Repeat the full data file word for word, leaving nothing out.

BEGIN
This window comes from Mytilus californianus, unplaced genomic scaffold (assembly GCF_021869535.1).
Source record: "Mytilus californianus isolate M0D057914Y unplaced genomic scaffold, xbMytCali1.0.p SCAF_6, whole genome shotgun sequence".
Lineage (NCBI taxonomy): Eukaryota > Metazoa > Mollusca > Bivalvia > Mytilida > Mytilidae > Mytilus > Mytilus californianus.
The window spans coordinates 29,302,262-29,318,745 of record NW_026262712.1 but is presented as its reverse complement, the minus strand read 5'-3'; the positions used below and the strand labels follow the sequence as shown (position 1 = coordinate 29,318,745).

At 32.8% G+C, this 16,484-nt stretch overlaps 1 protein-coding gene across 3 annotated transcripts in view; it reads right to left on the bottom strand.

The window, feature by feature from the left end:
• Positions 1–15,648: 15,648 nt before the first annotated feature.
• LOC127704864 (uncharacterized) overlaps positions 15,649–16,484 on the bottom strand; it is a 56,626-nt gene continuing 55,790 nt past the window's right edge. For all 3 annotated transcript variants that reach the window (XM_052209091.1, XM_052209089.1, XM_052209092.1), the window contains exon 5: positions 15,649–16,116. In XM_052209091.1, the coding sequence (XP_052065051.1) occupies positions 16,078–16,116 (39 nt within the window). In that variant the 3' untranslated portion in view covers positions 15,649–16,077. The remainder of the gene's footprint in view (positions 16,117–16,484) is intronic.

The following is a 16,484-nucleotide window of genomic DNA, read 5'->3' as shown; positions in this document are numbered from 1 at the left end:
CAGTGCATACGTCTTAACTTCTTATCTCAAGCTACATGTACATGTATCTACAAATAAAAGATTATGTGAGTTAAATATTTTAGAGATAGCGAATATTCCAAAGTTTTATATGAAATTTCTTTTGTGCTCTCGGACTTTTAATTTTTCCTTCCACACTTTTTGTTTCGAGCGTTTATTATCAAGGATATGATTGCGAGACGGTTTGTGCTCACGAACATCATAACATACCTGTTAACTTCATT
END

This window comes from Mytilus californianus, unplaced genomic scaffold (assembly GCF_021869535.1).
Source record: "Mytilus californianus isolate M0D057914Y unplaced genomic scaffold, xbMytCali1.0.p SCAF_6, whole genome shotgun sequence".
Lineage (NCBI taxonomy): Eukaryota > Metazoa > Mollusca > Bivalvia > Mytilida > Mytilidae > Mytilus > Mytilus californianus.
The window spans coordinates 29,302,262-29,318,745 of record NW_026262712.1 but is presented as its reverse complement, the minus strand read 5'-3'; the positions used below and the strand labels follow the sequence as shown (position 1 = coordinate 29,318,745).

At 32.8% G+C, this 16,484-nt stretch overlaps 1 protein-coding gene across 3 annotated transcripts in view; it reads right to left on the bottom strand.

The window, feature by feature from the left end:
• Positions 1–15,648: 15,648 nt before the first annotated feature.
• LOC127704864 (uncharacterized) overlaps positions 15,649–16,484 on the bottom strand; it is a 56,626-nt gene continuing 55,790 nt past the window's right edge. For all 3 annotated transcript variants that reach the window (XM_052209091.1, XM_052209089.1, XM_052209092.1), the window contains exon 5: positions 15,649–16,116. In XM_052209091.1, the coding sequence (XP_052065051.1) occupies positions 16,078–16,116 (39 nt within the window). In that variant the 3' untranslated portion in view covers positions 15,649–16,077. The remainder of the gene's footprint in view (positions 16,117–16,484) is intronic.

The following is a 16,484-nucleotide window of genomic DNA, read 5'->3' as shown; positions in this document are numbered from 1 at the left end:
CAGTGCATACGTCTTAACTTCTTATCTCAAGCTACATGTACATGTATCTACAAATAAAAGATTATGTGAGTTAAATATTTTAGAGATAGCGAATATTCCAAAGTTTTATATGAAATTTCTTTTGTGCTCTCGGACTTTTAATTTTTCCTTCCACACTTTTTGTTTCGAGCGTTTATTATCAAGGATATGATTGCGAGACGGTTTGTGCTCACGAACATCATAACATACCTGTTAACTTCATT